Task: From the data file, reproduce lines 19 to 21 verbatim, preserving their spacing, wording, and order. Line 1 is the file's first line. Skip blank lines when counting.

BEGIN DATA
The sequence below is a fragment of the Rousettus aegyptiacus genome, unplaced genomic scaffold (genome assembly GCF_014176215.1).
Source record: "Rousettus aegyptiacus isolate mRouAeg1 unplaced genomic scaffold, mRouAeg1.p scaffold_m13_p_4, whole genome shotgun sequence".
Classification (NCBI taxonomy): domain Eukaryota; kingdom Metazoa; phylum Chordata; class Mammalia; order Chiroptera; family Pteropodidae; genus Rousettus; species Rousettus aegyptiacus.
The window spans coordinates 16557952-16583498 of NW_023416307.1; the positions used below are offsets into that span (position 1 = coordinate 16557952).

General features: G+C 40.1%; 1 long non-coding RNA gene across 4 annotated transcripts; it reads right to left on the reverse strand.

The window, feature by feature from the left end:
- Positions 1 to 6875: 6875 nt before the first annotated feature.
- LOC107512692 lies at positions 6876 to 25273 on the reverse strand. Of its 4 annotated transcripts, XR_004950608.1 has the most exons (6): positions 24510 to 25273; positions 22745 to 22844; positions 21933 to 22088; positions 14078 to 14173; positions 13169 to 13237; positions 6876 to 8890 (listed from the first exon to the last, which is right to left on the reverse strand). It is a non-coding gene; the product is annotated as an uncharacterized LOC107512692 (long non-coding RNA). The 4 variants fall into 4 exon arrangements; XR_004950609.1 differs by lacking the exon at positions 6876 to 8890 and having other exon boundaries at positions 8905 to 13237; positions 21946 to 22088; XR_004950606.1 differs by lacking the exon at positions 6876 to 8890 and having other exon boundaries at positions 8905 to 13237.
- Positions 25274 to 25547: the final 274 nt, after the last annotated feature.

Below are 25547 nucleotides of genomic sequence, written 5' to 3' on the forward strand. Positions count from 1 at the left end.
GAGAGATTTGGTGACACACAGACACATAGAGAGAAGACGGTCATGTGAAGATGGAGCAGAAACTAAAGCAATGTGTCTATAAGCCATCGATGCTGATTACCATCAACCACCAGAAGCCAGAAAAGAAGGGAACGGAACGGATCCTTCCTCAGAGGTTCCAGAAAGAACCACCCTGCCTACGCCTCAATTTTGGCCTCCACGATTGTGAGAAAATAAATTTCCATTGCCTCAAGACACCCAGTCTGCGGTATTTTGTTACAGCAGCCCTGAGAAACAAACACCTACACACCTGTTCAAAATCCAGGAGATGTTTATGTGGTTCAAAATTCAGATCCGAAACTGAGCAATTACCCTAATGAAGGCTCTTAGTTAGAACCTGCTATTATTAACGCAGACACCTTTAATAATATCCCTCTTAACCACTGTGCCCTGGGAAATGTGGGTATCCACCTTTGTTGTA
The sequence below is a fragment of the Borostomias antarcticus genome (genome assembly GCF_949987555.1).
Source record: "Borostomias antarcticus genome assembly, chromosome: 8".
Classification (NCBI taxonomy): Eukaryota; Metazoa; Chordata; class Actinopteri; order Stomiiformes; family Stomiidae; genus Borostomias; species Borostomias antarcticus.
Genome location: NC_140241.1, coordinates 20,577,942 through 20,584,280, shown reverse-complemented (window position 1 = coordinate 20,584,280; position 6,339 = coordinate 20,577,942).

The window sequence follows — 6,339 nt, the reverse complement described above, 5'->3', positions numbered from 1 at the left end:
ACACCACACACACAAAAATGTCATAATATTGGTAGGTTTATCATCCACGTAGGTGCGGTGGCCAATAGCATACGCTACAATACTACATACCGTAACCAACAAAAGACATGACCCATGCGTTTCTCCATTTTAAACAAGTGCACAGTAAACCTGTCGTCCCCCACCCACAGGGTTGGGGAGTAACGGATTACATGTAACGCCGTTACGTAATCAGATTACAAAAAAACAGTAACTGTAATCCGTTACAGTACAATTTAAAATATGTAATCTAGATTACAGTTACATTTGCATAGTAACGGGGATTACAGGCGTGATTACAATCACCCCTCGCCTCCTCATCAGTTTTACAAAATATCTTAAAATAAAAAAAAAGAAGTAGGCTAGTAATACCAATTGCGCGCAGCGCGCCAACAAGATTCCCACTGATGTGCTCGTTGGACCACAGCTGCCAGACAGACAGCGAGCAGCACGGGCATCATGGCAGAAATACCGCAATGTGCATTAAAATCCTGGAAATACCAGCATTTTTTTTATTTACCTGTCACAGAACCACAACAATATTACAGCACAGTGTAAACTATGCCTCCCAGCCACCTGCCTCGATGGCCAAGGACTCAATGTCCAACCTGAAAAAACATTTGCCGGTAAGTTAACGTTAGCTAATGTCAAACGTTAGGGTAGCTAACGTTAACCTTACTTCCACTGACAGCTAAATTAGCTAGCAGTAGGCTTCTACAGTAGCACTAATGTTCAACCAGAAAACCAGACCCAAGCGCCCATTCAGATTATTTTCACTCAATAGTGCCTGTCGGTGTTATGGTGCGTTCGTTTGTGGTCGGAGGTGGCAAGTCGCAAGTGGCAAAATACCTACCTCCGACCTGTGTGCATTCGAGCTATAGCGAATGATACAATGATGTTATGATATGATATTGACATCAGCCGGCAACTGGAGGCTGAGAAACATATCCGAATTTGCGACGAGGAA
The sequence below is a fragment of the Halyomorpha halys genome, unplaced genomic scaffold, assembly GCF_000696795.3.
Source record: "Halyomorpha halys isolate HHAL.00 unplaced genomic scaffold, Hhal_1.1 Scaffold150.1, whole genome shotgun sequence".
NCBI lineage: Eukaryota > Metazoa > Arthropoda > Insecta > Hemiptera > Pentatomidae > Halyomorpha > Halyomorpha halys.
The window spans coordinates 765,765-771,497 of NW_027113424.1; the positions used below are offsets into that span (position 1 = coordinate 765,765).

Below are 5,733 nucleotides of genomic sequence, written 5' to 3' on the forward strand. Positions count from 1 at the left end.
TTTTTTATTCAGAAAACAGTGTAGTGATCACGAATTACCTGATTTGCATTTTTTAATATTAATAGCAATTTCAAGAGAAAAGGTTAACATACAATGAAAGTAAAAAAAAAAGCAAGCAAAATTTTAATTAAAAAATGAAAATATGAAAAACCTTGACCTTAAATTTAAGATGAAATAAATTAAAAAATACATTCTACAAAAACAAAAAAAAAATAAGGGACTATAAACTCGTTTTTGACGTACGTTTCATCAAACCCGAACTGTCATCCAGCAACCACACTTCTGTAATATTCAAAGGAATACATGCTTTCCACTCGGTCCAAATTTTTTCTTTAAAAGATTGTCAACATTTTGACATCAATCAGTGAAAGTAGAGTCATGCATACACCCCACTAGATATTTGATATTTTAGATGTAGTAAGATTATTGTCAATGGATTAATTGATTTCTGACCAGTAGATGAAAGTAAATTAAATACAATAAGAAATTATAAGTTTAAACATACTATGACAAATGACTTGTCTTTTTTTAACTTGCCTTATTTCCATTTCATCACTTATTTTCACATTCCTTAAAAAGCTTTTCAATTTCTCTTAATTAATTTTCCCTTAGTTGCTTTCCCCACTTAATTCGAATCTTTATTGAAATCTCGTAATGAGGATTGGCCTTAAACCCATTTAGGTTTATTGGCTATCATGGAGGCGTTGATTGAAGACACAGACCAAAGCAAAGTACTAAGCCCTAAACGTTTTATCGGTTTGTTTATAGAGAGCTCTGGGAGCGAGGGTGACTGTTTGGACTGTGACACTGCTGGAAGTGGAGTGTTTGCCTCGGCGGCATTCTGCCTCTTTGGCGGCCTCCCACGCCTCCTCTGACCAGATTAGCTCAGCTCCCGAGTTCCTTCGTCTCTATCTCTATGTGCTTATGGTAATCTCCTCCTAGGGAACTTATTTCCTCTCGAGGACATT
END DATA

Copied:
Source record: "Halyomorpha halys isolate HHAL.00 unplaced genomic scaffold, Hhal_1.1 Scaffold150.1, whole genome shotgun sequence".
NCBI lineage: Eukaryota > Metazoa > Arthropoda > Insecta > Hemiptera > Pentatomidae > Halyomorpha > Halyomorpha halys.
The window spans coordinates 765,765-771,497 of NW_027113424.1; the positions used below are offsets into that span (position 1 = coordinate 765,765).